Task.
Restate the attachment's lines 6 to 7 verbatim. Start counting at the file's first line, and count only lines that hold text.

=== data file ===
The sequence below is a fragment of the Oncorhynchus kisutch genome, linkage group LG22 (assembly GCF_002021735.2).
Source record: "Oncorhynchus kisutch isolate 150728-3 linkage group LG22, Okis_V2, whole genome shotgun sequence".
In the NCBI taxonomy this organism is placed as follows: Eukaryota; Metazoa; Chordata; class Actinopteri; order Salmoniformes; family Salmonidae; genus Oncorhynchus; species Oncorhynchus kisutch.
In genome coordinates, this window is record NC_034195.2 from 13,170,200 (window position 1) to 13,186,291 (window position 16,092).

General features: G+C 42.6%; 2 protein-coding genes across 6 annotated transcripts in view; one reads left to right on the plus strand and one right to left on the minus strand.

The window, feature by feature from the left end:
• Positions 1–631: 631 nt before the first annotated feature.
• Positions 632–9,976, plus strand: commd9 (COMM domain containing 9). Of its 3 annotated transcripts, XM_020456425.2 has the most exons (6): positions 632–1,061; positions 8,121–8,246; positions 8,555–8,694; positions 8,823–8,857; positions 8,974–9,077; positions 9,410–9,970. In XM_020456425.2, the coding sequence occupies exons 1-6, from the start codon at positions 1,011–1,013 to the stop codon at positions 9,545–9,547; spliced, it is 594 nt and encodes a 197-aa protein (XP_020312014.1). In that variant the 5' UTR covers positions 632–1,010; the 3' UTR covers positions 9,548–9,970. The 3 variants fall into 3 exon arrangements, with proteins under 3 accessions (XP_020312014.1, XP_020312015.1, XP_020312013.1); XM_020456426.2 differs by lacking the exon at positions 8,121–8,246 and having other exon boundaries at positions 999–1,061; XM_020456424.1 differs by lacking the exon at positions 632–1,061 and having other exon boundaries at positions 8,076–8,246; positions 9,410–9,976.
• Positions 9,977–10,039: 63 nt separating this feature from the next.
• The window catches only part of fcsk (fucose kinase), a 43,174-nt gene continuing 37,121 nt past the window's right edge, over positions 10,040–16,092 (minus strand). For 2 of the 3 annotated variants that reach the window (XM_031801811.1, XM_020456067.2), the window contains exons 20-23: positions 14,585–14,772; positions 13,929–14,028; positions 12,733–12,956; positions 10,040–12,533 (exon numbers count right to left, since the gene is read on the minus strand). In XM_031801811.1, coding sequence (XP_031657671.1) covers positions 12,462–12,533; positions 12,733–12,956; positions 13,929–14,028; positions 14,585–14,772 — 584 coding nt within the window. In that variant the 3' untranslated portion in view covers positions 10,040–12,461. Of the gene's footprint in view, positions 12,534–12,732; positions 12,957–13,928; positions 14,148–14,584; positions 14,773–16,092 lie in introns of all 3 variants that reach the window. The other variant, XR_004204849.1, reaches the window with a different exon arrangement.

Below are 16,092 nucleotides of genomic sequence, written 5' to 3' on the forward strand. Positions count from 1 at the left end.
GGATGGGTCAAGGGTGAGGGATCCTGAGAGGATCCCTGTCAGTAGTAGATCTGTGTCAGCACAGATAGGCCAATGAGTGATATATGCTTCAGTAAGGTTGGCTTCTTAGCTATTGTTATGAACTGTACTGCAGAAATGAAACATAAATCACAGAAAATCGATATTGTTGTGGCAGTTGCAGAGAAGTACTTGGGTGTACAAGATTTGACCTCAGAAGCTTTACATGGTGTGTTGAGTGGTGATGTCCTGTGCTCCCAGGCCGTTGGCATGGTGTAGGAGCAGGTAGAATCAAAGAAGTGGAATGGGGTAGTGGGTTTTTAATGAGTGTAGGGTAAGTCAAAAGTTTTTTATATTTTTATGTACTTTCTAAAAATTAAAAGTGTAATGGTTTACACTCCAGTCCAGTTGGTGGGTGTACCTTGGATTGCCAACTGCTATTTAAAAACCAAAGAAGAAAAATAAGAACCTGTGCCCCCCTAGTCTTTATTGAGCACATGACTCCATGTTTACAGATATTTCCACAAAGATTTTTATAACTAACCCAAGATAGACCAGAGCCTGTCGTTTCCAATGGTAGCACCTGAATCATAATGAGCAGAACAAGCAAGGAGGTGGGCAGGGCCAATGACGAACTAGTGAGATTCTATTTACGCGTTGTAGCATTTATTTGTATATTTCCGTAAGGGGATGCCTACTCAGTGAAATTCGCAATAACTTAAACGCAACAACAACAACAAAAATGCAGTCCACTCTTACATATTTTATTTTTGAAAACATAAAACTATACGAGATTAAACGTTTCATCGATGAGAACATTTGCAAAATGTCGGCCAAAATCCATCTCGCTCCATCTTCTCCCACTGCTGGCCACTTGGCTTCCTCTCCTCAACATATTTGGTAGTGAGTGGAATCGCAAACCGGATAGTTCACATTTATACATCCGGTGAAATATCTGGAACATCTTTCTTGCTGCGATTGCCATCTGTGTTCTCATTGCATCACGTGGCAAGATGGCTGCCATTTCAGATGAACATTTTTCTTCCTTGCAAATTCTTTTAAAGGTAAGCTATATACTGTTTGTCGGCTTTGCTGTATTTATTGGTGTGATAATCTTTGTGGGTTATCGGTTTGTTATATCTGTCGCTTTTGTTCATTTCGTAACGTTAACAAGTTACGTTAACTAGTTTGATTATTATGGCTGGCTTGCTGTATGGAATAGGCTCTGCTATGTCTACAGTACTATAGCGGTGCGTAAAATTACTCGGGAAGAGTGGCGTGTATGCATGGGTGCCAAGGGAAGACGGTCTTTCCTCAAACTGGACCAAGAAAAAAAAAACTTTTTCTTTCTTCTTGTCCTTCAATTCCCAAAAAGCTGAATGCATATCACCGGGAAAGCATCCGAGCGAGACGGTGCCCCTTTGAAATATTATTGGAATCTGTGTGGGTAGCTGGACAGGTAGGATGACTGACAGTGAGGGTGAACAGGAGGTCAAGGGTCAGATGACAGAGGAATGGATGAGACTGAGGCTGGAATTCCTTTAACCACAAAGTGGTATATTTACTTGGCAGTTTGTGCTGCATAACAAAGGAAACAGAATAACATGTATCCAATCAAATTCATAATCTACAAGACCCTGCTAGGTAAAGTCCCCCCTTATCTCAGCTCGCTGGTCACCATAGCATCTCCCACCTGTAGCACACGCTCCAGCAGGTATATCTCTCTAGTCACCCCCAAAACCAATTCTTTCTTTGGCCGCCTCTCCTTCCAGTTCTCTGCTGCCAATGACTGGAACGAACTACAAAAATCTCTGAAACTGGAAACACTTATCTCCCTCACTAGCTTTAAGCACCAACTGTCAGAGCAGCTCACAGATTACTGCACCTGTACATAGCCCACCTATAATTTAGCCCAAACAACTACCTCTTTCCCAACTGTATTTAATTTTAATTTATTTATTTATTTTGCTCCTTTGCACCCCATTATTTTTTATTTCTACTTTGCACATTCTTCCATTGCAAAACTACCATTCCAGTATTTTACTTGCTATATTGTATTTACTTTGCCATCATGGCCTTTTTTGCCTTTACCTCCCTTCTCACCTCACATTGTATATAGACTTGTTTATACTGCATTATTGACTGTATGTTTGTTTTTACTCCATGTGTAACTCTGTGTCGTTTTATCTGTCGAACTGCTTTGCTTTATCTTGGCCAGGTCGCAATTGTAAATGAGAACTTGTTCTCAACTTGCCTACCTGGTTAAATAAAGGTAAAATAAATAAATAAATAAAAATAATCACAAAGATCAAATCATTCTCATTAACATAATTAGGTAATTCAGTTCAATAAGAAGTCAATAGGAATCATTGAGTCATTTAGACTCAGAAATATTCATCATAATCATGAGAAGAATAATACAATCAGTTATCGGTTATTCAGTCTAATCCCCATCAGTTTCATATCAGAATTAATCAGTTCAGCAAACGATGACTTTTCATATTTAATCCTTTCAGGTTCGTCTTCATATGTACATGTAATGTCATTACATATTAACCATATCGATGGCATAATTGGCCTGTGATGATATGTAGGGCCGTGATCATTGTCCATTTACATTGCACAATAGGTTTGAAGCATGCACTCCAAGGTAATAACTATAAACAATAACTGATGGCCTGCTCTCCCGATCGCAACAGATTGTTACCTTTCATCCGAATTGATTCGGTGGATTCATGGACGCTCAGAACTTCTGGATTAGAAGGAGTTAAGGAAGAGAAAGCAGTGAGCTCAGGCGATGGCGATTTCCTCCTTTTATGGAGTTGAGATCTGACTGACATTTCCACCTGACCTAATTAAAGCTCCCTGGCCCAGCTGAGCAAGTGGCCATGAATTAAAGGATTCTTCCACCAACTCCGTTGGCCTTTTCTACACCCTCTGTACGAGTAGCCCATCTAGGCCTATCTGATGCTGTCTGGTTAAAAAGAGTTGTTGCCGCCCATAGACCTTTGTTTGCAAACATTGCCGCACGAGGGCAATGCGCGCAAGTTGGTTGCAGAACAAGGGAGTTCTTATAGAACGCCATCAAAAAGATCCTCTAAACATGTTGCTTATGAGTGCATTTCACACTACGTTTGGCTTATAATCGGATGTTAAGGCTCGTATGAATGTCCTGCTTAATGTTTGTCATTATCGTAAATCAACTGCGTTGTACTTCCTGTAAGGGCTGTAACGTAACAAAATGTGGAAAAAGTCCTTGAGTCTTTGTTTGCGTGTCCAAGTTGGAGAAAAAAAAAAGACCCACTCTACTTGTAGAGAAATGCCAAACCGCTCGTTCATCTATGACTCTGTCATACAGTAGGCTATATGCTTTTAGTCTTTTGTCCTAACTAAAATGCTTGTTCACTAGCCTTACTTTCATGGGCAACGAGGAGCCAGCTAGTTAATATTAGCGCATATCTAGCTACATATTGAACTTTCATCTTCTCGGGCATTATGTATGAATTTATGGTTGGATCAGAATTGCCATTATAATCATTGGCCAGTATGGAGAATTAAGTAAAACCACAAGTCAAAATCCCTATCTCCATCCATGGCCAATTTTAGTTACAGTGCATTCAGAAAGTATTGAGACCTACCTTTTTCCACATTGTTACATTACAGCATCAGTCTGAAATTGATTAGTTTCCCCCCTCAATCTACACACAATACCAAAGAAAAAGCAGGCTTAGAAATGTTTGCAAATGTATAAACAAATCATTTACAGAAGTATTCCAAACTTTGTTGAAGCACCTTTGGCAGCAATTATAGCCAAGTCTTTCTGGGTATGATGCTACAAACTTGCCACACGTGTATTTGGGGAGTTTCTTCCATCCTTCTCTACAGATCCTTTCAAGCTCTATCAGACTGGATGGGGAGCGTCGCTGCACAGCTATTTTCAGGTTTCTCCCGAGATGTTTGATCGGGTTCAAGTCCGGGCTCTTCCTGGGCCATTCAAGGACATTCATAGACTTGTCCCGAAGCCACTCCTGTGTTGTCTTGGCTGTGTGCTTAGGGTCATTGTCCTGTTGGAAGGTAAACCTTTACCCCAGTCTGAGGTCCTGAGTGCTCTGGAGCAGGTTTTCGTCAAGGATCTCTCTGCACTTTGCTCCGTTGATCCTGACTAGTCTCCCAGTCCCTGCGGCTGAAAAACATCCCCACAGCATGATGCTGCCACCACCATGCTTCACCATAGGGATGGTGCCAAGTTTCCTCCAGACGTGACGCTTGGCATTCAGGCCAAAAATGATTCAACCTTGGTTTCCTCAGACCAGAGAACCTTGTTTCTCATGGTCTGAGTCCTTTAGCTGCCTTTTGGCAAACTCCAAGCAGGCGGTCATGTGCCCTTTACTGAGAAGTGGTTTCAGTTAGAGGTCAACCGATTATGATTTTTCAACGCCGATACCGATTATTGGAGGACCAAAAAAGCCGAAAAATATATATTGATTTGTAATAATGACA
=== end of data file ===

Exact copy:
The window, feature by feature from the left end:
• Positions 1–631: 631 nt before the first annotated feature.